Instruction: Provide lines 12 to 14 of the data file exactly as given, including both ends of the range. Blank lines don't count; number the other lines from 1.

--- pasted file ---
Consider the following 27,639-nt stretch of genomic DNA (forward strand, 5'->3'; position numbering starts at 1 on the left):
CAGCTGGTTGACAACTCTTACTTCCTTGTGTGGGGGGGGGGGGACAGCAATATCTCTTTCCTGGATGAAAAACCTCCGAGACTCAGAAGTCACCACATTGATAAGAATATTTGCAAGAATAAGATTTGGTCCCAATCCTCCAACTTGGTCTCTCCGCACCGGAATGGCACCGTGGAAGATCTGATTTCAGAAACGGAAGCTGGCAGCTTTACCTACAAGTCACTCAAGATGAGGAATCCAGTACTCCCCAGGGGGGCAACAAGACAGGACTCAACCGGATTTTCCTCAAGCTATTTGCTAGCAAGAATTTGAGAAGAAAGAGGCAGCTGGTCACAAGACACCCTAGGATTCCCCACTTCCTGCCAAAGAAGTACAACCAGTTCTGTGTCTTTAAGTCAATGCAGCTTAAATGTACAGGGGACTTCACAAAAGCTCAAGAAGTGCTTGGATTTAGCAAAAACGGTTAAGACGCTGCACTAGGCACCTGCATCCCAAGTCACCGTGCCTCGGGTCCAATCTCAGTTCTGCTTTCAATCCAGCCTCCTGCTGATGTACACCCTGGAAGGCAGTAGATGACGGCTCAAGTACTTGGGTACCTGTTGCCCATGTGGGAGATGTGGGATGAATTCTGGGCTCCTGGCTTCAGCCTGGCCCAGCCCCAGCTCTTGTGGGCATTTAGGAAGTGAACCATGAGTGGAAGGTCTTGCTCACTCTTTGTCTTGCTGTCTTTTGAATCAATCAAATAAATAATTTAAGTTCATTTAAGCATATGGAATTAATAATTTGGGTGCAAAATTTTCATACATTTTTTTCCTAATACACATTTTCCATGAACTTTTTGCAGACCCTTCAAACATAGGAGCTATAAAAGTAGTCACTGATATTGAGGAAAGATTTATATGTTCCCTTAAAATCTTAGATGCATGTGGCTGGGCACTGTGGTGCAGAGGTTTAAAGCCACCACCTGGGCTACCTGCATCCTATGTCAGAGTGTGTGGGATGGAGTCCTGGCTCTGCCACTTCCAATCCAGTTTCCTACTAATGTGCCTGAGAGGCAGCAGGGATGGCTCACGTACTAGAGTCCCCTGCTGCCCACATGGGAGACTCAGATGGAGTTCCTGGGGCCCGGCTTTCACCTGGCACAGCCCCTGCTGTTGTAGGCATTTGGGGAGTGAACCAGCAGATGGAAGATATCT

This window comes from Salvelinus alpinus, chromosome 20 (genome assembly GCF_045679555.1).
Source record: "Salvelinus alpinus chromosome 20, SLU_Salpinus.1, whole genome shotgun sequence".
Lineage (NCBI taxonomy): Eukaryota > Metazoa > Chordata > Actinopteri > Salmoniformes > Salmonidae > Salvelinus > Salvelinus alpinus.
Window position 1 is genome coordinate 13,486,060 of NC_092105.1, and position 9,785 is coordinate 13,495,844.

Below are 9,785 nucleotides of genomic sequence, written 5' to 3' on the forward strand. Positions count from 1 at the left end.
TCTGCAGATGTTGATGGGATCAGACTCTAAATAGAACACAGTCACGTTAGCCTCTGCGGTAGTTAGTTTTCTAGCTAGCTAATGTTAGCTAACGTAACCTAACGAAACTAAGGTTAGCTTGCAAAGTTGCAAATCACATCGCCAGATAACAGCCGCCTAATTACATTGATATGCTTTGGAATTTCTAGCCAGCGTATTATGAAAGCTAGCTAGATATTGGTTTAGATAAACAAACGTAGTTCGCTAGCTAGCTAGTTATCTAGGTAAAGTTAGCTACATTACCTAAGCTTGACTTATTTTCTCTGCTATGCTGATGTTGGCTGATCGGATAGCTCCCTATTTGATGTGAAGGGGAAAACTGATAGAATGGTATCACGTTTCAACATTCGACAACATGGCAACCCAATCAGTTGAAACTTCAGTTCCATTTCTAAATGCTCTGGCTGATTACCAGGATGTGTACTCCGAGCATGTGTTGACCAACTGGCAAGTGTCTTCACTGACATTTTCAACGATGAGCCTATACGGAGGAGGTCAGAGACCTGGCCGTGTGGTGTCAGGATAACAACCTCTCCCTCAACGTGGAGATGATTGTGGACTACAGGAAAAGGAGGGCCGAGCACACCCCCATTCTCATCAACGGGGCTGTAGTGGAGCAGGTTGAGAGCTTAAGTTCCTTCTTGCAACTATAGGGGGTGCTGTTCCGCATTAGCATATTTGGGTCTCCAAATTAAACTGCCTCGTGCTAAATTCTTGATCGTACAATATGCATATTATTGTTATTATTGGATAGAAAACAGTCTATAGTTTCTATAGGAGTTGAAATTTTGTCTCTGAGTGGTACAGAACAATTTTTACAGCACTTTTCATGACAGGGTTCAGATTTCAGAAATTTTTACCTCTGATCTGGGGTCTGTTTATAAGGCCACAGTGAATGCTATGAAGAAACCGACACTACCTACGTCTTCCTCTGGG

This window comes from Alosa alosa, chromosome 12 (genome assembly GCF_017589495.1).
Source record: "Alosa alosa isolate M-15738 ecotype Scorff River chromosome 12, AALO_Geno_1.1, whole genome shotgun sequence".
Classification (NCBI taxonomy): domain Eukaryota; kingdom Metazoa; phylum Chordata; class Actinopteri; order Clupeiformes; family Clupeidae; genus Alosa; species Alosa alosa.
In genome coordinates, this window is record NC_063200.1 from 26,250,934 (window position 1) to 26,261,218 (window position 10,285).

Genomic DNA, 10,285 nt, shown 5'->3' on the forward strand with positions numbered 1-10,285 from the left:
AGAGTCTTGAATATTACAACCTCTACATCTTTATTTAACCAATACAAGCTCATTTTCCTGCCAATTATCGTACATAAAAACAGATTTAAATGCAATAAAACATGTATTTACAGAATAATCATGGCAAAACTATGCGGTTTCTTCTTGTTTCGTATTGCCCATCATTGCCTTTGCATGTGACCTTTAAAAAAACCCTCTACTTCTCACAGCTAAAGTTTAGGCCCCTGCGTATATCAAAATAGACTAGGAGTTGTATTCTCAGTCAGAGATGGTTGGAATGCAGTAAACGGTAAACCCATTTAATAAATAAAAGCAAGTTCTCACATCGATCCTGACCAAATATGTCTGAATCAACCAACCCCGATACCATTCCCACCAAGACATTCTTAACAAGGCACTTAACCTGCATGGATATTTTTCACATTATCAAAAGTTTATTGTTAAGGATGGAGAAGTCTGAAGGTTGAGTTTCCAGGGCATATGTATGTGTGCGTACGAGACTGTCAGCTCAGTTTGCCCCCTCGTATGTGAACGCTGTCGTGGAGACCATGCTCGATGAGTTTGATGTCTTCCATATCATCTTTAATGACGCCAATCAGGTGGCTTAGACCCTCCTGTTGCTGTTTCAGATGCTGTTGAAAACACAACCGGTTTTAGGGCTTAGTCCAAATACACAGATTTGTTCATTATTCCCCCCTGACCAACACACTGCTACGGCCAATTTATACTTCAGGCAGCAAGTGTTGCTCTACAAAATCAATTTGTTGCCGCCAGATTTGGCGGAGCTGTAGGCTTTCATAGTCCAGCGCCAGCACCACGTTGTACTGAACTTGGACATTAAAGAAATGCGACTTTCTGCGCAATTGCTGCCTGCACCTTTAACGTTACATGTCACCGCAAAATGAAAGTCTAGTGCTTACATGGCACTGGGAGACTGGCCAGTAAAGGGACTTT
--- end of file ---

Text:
In genome coordinates, this window is record NC_063200.1 from 26,250,934 (window position 1) to 26,261,218 (window position 10,285).

Genomic DNA, 10,285 nt, shown 5'->3' on the forward strand with positions numbered 1-10,285 from the left:
AGAGTCTTGAATATTACAACCTCTACATCTTTATTTAACCAATACAAGCTCATTTTCCTGCCAATTATCGTACATAAAAACAGATTTAAATGCAATAAAACATGTATTTACAGAATAATCATGGCAAAACTATGCGGTTTCTTCTTGTTTCGTATTGCCCATCATTGCCTTTGCATGTGACCTTTAAAAAAACCCTCTACTTCTCACAGCTAAAGTTTAGGCCCCTGCGTATATCAAAATAGACTAGGAGTTGTATTCTCAGTCAGAGATGGTTGGAATGCAGTAAACGGTAAACCCATTTAATAAATAAAAGCAAGTTCTCACATCGATCCTGACCAAATATGTCTGAATCAACCAACCCCGATACCATTCCCACCAAGACATTCTTAACAAGGCACTTAACCTGCATGGATATTTTTCACATTATCAAAAGTTTATTGTTAAGGATGGAGAAGTCTGAAGGTTGAGTTTCCAGGGCATATGTATGTGTGCGTACGAGACTGTCAGCTCAGTTTGCCCCCTCGTATGTGAACGCTGTCGTGGAGACCATGCTCGATGAGTTTGATGTCTTCCATATCATCTTTAATGACGCCAATCAGGTGGCTTAGACCCTCCTGTTGCTGTTTCAGATGCTGTTGAAAACACAACCGGTTTTAGGGCTTAGTCCAAATACACAGATTTGTTCATTATTCCCCCCTGACCAACACACTGCTACGGCCAATTTATACTTCAGGCAGCAAGTGTTGCTCTACAAAATCAATTTGTTGCCGCCAGATTTGGCGGAGCTGTAGGCTTTCATAGTCCAGCGCCAGCACCACGTTGTACTGAACTTGGACATTAAAGAAATGCGACTTTCTGCGCAATTGCTGCCTGCACCTTTAACGTTACATGTCACCGCAAAATGAAAGTCTAGTGCTTACATGGCACTGGGAGACTGGCCAGTAAAGGGACTTT